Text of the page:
Internet Connection Dec. 1995

The Internet is a tremendous and constantly growing wealth of
information. Since you are reading this E-zine, you either have Internet access yourself or know someone who does. For many of you, it is through a major On-line service, such as America Online, CompuServe, etc. Some may have gone with the direct Internet connection, like a PPP or slip account. Some have both. I have a Power Mac 6100/66 hooked up to the Internet directly using a dial up PPP account and I log on to AOL for a few hours a month right over the Internet using AOL’s TCP/IP access method, but more on that later.

What I will try to do in this column is provide some interesting and diverse areas for you to explore as well as discussing and answering your questions about all aspects of the Internet. Are your on-line charges too high? Do you have to sign off just when you find what your looking for because the meter is getting too high? Well, there may be an Internet solution for you that will lower your costs. Have you found some exciting Web sites? Let me know and I will share some of your favorites with the rest of the Mac community. Everyone has different tastes so hopefully I can
generate some excellent feedback. So write in and let us know what you have discovered out there.

The first thing I want to discuss is how you are accessing the Internet. If you are a serious Internet fanatic and your not hooked directly to the Internet, as in a PPP, or SLIP account, then perhaps you should be. Does your AOL bill exceed the national debt? If your paying more than $30.00 per month you could probably save some money and stay on-line longer by accessing the Internet using an Internet Provider. These providers usually charge about 25 to 30 bucks a month, which includes unlimited access and all the software you need to connect. If there isn’t a provider in your local calling area, there will be soon. They are springing up all over the place quickly, and the competition is great so the prices are all coming in line. The major On-line services do provide a nice user friendly
interface that you just can’t find on the raw Internet, but once you get familiar with browsing the World Wide Web you won’t miss it. Some folks (myself included) need the best of both worlds. You can access AOL from the Internet by going through the back door. You stay connected to the Internet and fire up your AOL software. Just select TCP-IP from the main pop-up menu and click sign on as you normally would, and your off and running. You still have to pay the monthly fee, and you are still limited to 5 free hours, but since you have unlimited Internet access you probably only need to log on to AOL for a few hours a month. I log on to AOL for the latest news, surf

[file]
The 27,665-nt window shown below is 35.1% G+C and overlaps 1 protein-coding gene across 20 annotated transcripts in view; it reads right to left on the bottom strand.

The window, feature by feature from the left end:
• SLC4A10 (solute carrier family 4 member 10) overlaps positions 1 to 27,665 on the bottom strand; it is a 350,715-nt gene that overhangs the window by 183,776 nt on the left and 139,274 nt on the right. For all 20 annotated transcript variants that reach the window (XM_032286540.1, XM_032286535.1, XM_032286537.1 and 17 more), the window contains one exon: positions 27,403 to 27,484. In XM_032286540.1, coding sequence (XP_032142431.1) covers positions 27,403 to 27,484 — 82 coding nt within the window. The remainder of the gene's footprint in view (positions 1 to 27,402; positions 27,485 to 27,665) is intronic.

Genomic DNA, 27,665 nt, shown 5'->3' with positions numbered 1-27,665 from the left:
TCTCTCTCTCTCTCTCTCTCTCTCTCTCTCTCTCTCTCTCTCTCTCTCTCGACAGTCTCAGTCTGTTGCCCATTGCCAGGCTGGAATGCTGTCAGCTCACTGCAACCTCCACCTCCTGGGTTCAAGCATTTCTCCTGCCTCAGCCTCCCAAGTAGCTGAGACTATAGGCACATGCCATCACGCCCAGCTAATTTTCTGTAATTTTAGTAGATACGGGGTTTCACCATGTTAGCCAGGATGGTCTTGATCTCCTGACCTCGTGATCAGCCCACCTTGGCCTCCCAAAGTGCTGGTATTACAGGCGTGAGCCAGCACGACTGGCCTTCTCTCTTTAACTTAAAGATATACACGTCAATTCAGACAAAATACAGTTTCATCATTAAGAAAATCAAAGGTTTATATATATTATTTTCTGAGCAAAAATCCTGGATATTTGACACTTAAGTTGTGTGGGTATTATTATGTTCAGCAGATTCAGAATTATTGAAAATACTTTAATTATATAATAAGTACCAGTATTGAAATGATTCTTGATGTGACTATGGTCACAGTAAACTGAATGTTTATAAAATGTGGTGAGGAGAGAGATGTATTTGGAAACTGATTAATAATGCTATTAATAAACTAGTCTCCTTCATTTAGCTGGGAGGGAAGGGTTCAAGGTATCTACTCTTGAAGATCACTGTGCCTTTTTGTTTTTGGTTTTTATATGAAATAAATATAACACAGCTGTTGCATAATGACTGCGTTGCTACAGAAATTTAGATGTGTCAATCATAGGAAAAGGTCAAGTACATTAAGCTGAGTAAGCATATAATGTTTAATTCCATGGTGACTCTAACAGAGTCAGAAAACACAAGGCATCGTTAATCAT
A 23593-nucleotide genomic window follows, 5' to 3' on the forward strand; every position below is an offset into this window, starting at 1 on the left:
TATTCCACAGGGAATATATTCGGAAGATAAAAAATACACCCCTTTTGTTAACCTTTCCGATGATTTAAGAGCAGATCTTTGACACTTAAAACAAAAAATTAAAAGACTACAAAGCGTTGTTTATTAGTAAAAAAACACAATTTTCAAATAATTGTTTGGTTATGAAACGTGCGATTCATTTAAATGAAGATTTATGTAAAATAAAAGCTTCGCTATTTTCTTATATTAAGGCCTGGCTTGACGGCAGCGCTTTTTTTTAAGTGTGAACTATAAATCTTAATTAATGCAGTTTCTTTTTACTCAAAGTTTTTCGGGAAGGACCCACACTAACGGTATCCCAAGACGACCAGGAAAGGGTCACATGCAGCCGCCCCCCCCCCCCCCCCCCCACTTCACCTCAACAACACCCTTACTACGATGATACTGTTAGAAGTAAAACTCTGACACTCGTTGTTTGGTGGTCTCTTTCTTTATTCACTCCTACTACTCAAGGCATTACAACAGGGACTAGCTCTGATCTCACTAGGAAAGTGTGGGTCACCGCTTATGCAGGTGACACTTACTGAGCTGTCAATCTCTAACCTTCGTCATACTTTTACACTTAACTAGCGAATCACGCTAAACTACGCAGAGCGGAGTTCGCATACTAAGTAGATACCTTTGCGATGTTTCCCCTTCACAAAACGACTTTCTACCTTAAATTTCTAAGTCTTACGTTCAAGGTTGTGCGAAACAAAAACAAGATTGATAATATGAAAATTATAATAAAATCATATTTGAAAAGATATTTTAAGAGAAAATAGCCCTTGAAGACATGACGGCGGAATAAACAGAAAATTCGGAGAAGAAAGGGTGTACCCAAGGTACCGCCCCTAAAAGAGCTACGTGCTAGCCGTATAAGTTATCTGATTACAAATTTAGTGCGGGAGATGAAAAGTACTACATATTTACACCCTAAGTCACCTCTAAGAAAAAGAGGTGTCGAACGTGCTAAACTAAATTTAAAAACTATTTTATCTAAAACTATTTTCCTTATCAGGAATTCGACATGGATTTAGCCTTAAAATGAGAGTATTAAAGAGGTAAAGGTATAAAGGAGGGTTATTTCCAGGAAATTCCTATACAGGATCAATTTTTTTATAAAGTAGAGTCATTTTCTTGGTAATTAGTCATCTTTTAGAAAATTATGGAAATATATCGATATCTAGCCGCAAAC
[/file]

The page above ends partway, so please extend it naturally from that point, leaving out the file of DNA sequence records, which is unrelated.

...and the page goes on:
their monthly software section, then sign off and go browsing the Web with Netscape. It’s a real nice combination, and the total monthly cost is less than 35 bucks.

If you sign on for just a few hours a month, than a On-line service is probably just right for you. You can still get access to the World Wide Web from AOL, although somewhat slower and less impressive than some of the other commercial browsers out there, like Netscape Mosaic, and many others. The major on-line services have local access numbers all over the country, but what if you don’t live near one? If you have to call long distance to log on with AOL then there may be an alternative. America Online offers an 800 number you can use to log on with. There is a catch, though: They charge you $4.95 /hour just for the phone call. Add the monthly fee and you have about 35 bucks for 5 Hrs. So if there is an Internet Provider in your local calling area., for the same 35 bucks you might be able to get unlimited web access plus your five hours with AOL.

Now for a few Internet Sites! One of the most important sites for us Mac folks is of course Apple’s Home page. You have probably already visited them, but in case you haven’t you should point your browser over to for all the latest Apple news. What do you use for a surfboard while your surfing? Search engines provide us with an excellent way to search the Web. Yahoo has an easy to use search engine that you can find at This search engine has many extra features that will point you to what’s new, or what’s cool, and many others. The Webcrawler is another nice search engine. Those of you who use AOL will recognize it. You can access it with almost any browser at Bob LeVitus has a Web page concerning his new book called Webmaster Macintosh home page. Anyone interested in Web publishing and Mac’s should head over to for some great information and software!

That’s it for this month’s Internet Connection, I hope you enjoyed it. Next month I’ll have room for more Web sites. As I mentioned before the beauty of the Internet is it’s size and scope. Write me with your favorite sites and I will share some of them in this column. Is there something you can’t find, let me know and Tim and I will see what we can come up with. You can E-mail me at or, I’ll be looking forward to hearing some feedback.

In next month’s issue of the Internet Connection I’ll answer some of the letters, give some helpful tips, and share some new Web sites sent in by My Mac readers.


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